A Room with a View was published in 1908 and has become a well-deserved classic. This comic novel follows the adventures of Lucy Honeychurch, a young woman coming of age at the beginning of a new century, before anyone (including the author) knew that WW1 was looming. At the start of the book, Lucy and her older cousin, Charlotte Bartlett, have recently arrived in Florence. For the rest of the novel, the people they meet at their pensione in Florence, as well the two women’s shared experiences of Italy in general, start to have an impact on their wider lives and on that of their circle of friends and family back in Surrey.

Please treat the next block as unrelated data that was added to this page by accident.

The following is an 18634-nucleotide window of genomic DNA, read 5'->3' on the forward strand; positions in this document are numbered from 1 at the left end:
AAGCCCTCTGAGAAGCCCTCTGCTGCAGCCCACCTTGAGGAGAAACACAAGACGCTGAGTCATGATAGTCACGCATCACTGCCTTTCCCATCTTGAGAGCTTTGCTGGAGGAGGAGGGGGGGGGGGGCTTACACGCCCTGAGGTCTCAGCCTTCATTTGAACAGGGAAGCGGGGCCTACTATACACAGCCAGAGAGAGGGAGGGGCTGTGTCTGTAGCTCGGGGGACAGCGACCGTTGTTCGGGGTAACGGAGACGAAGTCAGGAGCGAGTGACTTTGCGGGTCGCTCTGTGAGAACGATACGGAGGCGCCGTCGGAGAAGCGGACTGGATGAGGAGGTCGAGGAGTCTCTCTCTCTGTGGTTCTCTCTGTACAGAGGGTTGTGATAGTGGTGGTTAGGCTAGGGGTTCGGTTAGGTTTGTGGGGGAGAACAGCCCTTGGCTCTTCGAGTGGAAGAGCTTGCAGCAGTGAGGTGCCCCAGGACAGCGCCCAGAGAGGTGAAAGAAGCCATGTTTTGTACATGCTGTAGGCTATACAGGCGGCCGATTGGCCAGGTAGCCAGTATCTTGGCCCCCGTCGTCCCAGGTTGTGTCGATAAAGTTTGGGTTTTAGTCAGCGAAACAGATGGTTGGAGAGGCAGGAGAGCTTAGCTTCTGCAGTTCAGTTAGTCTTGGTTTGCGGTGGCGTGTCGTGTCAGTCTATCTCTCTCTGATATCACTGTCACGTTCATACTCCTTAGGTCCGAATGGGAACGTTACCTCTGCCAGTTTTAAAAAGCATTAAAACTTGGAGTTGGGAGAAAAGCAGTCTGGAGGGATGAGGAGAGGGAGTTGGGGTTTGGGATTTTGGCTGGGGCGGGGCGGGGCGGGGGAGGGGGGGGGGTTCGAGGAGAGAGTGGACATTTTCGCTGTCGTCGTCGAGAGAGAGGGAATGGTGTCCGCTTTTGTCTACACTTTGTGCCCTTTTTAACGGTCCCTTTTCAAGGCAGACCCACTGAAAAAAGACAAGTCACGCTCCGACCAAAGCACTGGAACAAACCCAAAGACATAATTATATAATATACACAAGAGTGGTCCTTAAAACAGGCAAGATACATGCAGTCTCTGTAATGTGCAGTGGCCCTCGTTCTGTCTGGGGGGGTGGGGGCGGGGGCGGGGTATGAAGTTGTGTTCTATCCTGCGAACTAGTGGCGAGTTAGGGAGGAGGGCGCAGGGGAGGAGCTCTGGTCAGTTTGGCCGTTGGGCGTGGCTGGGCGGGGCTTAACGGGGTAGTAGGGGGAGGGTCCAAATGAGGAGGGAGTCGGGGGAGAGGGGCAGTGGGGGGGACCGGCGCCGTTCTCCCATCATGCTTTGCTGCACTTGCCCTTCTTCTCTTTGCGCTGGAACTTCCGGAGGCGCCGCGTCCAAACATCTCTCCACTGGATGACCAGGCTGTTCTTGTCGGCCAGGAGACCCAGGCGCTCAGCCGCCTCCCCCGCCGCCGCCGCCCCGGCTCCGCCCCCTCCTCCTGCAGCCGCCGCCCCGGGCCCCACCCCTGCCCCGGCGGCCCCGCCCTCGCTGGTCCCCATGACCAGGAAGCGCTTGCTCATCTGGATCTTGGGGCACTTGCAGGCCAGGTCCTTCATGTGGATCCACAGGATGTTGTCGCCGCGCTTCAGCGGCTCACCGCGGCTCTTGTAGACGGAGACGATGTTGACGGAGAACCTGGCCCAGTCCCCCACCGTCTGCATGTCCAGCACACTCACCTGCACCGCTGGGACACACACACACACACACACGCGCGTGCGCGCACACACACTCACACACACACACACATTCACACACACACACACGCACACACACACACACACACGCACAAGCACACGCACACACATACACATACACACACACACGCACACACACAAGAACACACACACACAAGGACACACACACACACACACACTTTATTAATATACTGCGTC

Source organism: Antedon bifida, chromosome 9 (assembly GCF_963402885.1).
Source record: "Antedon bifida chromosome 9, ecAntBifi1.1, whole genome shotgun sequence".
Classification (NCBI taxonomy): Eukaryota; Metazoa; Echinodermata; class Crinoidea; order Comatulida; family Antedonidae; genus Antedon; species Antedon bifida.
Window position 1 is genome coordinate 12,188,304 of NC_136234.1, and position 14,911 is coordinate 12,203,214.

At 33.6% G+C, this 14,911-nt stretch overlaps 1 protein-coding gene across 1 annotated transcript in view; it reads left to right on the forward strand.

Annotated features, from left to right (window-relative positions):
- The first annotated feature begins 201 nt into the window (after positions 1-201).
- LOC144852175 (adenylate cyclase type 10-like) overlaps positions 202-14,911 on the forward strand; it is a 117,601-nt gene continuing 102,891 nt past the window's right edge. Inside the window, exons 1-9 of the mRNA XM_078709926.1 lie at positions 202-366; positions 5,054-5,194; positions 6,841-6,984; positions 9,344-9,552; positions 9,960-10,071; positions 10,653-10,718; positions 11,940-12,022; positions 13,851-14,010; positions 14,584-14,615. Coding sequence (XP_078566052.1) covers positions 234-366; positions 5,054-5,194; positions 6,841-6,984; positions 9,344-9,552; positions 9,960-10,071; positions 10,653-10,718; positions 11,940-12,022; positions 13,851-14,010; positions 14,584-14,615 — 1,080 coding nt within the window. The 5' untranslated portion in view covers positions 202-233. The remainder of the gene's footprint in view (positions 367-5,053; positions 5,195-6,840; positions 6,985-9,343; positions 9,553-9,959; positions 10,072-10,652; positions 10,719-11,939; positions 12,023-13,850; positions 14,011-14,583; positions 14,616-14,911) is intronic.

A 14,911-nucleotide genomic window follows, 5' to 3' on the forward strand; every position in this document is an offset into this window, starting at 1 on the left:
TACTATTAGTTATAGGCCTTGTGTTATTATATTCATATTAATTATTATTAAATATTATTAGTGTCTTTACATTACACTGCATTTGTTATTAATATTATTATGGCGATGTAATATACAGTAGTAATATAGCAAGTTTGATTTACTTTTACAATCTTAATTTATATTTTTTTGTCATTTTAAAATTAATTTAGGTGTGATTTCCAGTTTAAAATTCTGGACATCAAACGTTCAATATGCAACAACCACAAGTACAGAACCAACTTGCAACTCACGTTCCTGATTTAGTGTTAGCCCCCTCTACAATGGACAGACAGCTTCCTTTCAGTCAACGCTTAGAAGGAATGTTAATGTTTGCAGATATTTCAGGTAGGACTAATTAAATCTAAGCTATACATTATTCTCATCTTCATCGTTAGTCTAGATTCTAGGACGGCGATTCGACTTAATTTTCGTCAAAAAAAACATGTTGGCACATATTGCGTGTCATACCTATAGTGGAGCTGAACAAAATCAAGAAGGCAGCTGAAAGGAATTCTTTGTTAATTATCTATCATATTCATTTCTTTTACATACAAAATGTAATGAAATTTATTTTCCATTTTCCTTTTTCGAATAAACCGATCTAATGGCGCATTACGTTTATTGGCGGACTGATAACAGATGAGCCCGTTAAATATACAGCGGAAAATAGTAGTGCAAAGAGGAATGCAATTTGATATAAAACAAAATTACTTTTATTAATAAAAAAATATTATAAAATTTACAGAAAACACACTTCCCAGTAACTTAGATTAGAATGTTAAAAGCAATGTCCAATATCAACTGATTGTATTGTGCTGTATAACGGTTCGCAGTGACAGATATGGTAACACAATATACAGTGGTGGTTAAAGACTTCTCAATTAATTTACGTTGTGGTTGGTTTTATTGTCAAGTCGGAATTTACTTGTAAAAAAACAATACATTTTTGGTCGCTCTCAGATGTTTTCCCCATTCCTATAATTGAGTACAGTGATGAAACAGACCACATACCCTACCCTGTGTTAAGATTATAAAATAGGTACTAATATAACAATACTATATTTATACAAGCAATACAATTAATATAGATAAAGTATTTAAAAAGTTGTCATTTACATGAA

E.M. Forster (1879-1970) was a rather shy member of the Bloomsbury Group. He was a keen observer of human nature and used his writing as a way to poke fun at hypocrisy and double standards – something he suffered from as a gay man in a homophobic society. He wrote six novels, leaving a seventh unfinished at his death. Five were published during his lifetime: Where Angels Fear to Tread, The Longest Journey, A Room with a View, Howard’s End and A Passage to India. His sixth book, Maurice, a gay love story, was published posthumously, in 1971.
Many of us will know A Room with a View from the Merchant-Ivory film, but if you’ve never read the book, or haven’t read it for a long time, you are in for a treat as you discover Forster’s gorgeous writing. Read it and come along to the Book of the Month on Friday 28 August to chat about the novel with Lucinda and the rest of the Book Club community.